Case bill would tighten limits on tour flights
During last year’s heightened eruption at Kilauea Volcano, thousands of tourists flew over Hawai‘i Volcanoes National Park to see flowing lava.
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During last year’s heightened eruption at Kilauea Volcano, thousands of
tourists flew over Hawai‘i Volcanoes National Park to see flowing lava.
If Rep. Ed Case (D-Hawaii) gets his way, they soon won’t be able to do that. Case is putting the heat on commercial air tour operators by proposing sweeping federal legislation designed to increase the safety of commercial air tours and address community disruption and other negative impacts of such operations.
Case’s legislation, the Proposed Safe and Quiet Skies Act, would “prohibit tour flights over military installations, national cemeteries, national wilderness areas, national parks, and national wildlife refuges.”
“Current law requires air tour management plans over national parks, but only the Grand Canyon National Park has one,” Case said, during a press conference Wednesday to introduce his new bill.
Case’s legislation also would require the use of standard equipment to monitor the location of tour flights, ban pilots from serving as tour guides during tour flights, prohibit tour flights lower than 1,500 feet over actual ground, and limit decibel levels of tour flights to those commonly applied to operations in
It directs the Federal Aviation Administration to implement the National Transportation Safety Board’s recommended enhanced safety regulations. Additionally, it allows states, localities, and tribes to impose stricter regulations on tour flights in their jurisdictions with required public engagement.
Case said his proposed legislation was precipitated by the role that the rapid rise in commercial helicopter and small plane overflights in Hawaii have played in negative resident sentiment about tourism. Case said he also was motivated by deadly crashes that have taken place on Oahu over the last few months.
An NTSB investigation is still ongoing into the April 29 crash of a tour helicopter operated by Novictor Helicopters, which crashed in the middle of a Kailua neighborhood killing all three people aboard. On June 21, the crash of a skydiving plane at Dillingham Airfield killed all 11 aboard. NTSB’s ongoing investigation prompted the agency to urge the FAA to follow earlier NTSB recommendations to increase regulations for aircraft that operate parachuting services.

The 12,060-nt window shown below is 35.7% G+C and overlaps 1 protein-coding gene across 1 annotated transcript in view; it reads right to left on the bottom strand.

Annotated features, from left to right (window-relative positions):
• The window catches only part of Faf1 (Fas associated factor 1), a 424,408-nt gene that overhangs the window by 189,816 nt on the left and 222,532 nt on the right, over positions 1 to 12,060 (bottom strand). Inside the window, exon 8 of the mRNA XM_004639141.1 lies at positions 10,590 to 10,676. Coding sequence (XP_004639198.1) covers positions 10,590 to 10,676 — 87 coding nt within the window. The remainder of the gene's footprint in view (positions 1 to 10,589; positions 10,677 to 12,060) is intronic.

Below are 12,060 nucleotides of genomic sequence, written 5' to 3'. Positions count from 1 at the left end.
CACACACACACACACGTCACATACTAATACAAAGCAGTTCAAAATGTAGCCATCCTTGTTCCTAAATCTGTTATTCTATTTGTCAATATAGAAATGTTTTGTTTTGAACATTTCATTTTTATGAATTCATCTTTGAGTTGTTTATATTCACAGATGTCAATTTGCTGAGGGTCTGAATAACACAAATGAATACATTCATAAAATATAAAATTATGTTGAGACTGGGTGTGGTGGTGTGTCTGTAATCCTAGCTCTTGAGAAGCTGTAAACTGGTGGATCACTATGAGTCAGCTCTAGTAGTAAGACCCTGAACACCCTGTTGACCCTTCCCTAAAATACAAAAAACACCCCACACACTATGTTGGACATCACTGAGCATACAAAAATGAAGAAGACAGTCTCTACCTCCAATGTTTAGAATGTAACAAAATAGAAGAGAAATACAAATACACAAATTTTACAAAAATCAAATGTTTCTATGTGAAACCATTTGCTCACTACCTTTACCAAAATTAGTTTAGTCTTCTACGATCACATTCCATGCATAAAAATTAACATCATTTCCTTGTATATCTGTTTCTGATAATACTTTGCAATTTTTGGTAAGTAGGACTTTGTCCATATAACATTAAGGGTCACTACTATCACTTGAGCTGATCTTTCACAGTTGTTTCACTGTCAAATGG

Richard Schuman, president of Schuman Aviation Company Ltd., said Case’s legislation is too broad. Schuman said the proposed legislation should differentiate between planes and helicopters and that setting hard altitude limits is problematic. Schuman said the FAA allows pilots to deviate altitude for safety reasons. It also may vary so air traffic controllers can keep aircraft separated, he said.
Schuman said he recommends that Case spend more time talking to the
industry, which he said already self-regulates.
“We don’t want to be flying up there in a dangerous situation and the lives of these passengers that come from all over the world is definitely on the pilot’s mind,” Schuman said.
But Case said discussions with some members of the industry have been challenging.
“Some I’m hoping are listening here today and will say to the folks in their own industry … that we have got to do something about this because the public is saying this is enough on the safety side and the community disruption side,” he said.
Honolulu Attorney Bill McCorriston said he supports Case’s legislation.
On walks through Kakaako
Waterfront Park, McCorriston said he generally sees tour operators skirting recommended limits.
“I’m in favor of legislation because I don’t think that they can self-regulate since they don’t seem to be following the current rules,” McCorriston said.